When Adam still refuses to pay, Rhonda sues him in small claims court for the remaining balance on the cell phone. At trial, Adam tries to claim that he signed the IOU under duress, and that he doesn’t think he should have to pay her anything. In this example of a duress claim, when he describes the supposed duress imposed upon him – which included Rhonda’s embarrassing remarks about his lack of sexual prowess – the judge finds it amusing, and orders him to pay the amount he owes.
Difference Between Duress and Undue Influence
A contract must be entered into freely, with both parties understanding the terms of the agreement, and signing because it is what they want to do. This is referred to as signing by “mutual assent.” There are some circumstances under which, even if a party picks up a pen and signs his name to the contract, he may not have done so by his own will. Both duress and undue influence are things that may affect mutual assent, as one of the parties has been pressured or coerced to sign. The following explores the difference between duress and undue influence.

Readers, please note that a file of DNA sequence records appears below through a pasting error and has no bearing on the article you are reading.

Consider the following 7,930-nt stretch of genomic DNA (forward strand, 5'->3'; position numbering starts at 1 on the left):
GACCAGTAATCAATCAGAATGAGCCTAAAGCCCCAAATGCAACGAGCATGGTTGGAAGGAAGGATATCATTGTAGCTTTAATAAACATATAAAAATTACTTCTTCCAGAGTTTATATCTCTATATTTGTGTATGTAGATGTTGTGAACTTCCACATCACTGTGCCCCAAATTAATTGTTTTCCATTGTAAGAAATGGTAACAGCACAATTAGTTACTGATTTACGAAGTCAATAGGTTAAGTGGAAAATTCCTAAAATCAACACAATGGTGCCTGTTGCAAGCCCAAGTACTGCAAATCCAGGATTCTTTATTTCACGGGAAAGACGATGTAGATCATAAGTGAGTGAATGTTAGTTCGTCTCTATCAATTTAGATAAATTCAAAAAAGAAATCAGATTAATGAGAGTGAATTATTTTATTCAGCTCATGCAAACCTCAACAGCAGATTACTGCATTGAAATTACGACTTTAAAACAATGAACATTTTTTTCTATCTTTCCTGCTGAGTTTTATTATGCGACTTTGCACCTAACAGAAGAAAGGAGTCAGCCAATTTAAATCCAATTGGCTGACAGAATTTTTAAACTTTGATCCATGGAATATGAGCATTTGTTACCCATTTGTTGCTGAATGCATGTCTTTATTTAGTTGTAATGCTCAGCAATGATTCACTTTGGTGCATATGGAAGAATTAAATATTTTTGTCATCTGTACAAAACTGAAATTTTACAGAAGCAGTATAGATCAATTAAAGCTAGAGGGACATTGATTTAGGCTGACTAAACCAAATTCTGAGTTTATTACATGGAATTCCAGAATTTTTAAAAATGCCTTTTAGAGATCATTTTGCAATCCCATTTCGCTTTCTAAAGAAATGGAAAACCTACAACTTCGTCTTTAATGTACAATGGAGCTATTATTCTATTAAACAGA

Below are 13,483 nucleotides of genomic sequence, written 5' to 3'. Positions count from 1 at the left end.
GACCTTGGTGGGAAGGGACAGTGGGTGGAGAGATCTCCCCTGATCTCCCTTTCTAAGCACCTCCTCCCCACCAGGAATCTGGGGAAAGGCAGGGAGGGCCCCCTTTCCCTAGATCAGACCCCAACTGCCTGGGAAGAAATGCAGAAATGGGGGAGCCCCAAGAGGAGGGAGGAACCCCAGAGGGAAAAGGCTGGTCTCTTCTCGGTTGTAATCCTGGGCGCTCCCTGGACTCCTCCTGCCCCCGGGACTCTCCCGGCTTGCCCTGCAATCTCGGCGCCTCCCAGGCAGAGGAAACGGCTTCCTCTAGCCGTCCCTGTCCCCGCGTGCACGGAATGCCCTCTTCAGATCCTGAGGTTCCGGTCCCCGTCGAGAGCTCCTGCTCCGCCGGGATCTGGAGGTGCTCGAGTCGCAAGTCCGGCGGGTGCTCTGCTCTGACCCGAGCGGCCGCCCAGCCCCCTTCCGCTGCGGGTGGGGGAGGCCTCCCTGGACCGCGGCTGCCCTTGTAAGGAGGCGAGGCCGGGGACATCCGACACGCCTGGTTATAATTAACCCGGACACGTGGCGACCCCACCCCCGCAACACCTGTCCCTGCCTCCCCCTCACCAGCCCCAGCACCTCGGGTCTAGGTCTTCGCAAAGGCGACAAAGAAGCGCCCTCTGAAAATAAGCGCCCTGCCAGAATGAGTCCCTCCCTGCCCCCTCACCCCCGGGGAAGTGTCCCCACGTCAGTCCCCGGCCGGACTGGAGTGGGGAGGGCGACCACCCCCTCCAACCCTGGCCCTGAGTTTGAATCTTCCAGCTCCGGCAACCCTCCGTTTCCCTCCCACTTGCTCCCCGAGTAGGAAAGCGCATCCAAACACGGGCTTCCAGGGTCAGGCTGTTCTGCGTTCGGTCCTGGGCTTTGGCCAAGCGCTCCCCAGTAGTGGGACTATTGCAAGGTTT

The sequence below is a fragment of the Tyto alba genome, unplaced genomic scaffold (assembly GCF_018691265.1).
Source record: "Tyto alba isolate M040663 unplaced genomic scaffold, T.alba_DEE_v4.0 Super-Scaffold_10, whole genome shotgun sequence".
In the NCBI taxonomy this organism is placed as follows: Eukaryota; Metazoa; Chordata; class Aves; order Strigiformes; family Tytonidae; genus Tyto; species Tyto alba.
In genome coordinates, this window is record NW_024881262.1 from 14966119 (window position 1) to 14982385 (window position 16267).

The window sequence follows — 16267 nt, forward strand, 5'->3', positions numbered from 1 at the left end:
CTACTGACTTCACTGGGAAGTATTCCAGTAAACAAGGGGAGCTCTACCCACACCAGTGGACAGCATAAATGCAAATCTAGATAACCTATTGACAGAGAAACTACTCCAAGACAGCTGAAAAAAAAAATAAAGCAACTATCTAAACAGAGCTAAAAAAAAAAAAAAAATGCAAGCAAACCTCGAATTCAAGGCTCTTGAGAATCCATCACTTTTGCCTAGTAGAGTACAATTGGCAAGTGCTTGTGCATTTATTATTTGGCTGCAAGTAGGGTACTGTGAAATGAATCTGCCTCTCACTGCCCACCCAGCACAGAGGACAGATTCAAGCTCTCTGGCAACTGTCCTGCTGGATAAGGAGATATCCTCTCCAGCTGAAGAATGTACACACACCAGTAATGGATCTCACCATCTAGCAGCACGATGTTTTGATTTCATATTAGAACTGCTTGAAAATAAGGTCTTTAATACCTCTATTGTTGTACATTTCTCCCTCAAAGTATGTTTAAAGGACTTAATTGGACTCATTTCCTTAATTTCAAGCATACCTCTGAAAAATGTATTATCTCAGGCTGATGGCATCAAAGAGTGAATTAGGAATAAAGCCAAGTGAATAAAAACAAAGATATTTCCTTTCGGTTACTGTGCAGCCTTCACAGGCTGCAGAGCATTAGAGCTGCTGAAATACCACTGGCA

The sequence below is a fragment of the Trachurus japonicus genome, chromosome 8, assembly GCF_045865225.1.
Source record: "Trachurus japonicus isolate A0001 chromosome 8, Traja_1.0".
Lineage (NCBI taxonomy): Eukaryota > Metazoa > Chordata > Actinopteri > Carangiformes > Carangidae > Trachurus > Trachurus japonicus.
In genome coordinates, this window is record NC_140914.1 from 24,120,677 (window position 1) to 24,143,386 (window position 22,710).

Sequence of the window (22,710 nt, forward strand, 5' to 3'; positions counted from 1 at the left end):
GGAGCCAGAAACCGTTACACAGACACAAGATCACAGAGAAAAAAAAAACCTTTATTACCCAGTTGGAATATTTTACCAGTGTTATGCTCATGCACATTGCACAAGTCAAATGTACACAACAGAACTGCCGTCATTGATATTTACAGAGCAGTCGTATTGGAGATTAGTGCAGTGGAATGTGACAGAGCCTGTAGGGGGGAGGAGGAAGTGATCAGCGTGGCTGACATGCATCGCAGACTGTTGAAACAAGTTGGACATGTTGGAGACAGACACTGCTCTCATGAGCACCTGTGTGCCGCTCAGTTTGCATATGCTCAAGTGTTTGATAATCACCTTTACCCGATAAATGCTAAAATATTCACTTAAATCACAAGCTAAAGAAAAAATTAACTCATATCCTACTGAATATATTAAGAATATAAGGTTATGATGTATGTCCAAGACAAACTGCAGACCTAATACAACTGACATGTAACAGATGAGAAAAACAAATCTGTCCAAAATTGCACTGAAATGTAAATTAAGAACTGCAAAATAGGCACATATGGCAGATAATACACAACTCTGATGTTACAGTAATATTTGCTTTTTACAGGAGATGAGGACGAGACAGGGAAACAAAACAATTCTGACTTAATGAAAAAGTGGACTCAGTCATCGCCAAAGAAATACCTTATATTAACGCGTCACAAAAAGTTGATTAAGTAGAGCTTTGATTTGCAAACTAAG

Duress comes in several forms, but it involves a purposeful use of threat or force to convince someone to sign the contract, or to engage in some activity. This type of coercion may be either physical or psychological, which ultimately makes the individual feel he has no option left, but to sign the contract. Although some forms of duress may be challenging to prove in a court of law, the use of physical force, or believable threat of physical harm, if proven, quickly results in nullification of the contract. It may also result in criminal charges against the perpetrator.
Other types of duress, if proven, give the party who was coerced into the contract the option to cancel the contract. This is different from the case of physical force, in which the contract is void, with no choice to be made. Examples of duress include:
- Threat to physically harm the other party, his family, or his property
- Threat to humiliate, disgrace, or cause a scandal about, the other party, or his family
- Threat to have someone else criminally prosecuted, or sued in civil court
- Threat to cause significant economic loss to the other party